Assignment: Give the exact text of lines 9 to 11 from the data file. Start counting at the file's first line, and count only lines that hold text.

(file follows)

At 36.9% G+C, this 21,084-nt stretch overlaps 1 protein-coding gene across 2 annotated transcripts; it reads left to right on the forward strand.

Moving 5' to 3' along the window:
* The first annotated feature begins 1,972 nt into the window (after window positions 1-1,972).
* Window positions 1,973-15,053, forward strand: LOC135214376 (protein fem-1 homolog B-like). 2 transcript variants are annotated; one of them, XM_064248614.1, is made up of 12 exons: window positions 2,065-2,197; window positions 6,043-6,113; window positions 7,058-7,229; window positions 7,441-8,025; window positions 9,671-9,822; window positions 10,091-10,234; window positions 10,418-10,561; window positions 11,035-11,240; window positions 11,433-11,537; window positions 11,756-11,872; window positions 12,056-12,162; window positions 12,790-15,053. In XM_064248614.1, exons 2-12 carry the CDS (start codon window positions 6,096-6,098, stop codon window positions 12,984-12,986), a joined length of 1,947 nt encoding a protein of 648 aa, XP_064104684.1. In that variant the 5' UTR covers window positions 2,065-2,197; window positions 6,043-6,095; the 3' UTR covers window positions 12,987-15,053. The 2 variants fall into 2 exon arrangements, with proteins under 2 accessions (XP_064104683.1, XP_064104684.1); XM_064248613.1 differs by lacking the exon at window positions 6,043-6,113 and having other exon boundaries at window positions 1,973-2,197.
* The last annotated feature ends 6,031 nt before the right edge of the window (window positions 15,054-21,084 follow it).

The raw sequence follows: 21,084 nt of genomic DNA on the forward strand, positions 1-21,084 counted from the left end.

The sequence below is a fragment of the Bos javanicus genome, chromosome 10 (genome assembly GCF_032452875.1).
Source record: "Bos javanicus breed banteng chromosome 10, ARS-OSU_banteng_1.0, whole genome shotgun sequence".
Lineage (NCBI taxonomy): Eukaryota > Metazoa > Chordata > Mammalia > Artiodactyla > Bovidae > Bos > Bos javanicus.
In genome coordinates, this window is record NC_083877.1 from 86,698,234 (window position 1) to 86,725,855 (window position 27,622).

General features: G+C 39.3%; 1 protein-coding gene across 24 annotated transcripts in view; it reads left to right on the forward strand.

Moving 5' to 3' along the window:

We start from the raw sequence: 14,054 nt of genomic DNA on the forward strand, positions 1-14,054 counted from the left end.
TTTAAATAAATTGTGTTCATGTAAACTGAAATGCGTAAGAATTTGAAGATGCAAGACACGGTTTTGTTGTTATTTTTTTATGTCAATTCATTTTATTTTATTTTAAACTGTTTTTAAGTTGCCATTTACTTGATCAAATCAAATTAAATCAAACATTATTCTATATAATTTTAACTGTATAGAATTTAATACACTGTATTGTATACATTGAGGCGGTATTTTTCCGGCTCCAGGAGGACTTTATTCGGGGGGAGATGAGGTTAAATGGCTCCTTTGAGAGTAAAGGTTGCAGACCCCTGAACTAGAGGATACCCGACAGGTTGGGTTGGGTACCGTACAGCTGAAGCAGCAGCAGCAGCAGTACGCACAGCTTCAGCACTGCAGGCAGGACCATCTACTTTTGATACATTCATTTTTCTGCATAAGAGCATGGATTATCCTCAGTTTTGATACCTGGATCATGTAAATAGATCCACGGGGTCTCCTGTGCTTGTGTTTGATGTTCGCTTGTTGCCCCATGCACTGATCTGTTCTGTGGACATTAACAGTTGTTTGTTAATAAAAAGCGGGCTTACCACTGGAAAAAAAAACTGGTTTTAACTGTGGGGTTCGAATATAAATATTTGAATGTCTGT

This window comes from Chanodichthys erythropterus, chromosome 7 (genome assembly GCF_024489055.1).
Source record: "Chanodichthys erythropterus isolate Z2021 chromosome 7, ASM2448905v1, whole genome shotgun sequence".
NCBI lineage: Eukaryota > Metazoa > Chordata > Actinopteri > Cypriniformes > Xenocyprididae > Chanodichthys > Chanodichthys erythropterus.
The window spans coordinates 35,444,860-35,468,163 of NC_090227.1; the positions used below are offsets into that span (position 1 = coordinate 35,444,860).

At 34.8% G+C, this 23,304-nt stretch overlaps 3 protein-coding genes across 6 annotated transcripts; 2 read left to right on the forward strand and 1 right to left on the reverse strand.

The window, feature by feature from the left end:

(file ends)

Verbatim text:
Lineage (NCBI taxonomy): Eukaryota > Metazoa > Chordata > Mammalia > Artiodactyla > Bovidae > Bos > Bos javanicus.
In genome coordinates, this window is record NC_083877.1 from 86,698,234 (window position 1) to 86,725,855 (window position 27,622).

General features: G+C 39.3%; 1 protein-coding gene across 24 annotated transcripts in view; it reads left to right on the forward strand.